Talking Nerdy: Horror Movies

As Halloween approaches, I am given constant reminders of why it is my favorite holiday. Even as a kid when free candy reigned supreme, I have always loved horror. Horror movies, horror video games, horror books, etc., I have always loved it. I once got in trouble in fifth grade for bringing a Stephen King book to school. My friends and I used to rent a new horror movie every weekend growing up. I even used to get mad at kids who didn’t dress up as something scary for Halloween, telling myself they didn’t have true Halloween spirit or something silly like that. The bottom line is I loved getting scared and being scared and usually a good horror movie is the best way to do it. But the approaching Halloween has given me another realization: I haven’t been scared in a while. Now I’ll admit a part of this should be attributed to me just being older. My fears have gone from the irrational fears of my childhood to my far more rational fears of the real world. Masked men, ghosts, and monsters don’t scare me nearly as much as figuring out how I’m going to pay my bills or being able to get a job outside of college. But a part of me is a bit disappointed that most things popular culture decided was “scary” don’t register with me. In the past five years I can list every horror movie I have enjoyed on probably one hand, and in the past year could probably only name Ti West’s “The Innkeepers” as a good horror movie.

And now we are well into October and all but probably the biggest horror movies of the year have been released. Make no mistake, the “Paranormal Activity” movies are a lot better to deal with every year than a new “Saw,” but something about the continuation of the series brings more problems to the forefront. How do we keep this fresh every year? How do we delve into more of the backstory without making the movies less scary through familiarity? I already know the ghost can drag people down halls, how are you going to top that one? I will give the “Paranormal Activity” movies some credit. At least they have pacing, something most horror films forget you need to have for the film to work, but the theater-going experience was one of the worst I have ever had. I will never get people who pay money to essentially talk to friends and check their cell phone in a room where no one else wants them to do it.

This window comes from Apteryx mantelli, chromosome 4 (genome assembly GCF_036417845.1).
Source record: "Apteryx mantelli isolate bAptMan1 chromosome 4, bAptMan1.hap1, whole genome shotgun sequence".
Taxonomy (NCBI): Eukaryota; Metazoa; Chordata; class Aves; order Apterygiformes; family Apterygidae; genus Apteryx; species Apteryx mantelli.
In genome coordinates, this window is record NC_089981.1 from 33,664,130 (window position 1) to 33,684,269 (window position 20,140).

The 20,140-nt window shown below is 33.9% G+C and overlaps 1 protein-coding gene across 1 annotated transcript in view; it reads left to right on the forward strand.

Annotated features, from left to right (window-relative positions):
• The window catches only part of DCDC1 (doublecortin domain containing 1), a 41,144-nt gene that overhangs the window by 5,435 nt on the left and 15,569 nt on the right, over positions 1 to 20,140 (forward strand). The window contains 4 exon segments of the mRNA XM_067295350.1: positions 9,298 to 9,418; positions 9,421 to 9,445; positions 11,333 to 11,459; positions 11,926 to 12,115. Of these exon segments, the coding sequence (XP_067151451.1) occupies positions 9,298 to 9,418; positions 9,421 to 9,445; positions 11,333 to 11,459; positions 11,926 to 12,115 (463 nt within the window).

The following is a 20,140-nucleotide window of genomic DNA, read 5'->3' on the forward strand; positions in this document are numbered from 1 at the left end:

I’ll admit, I could just be waxing nostalgia for the time when I wasn’t desensitized to horror movies in general or maybe I need to be looking elsewhere than mainstream Hollywood for my horror fix, I just wish there were more options than the latest found footage exorcism movie.


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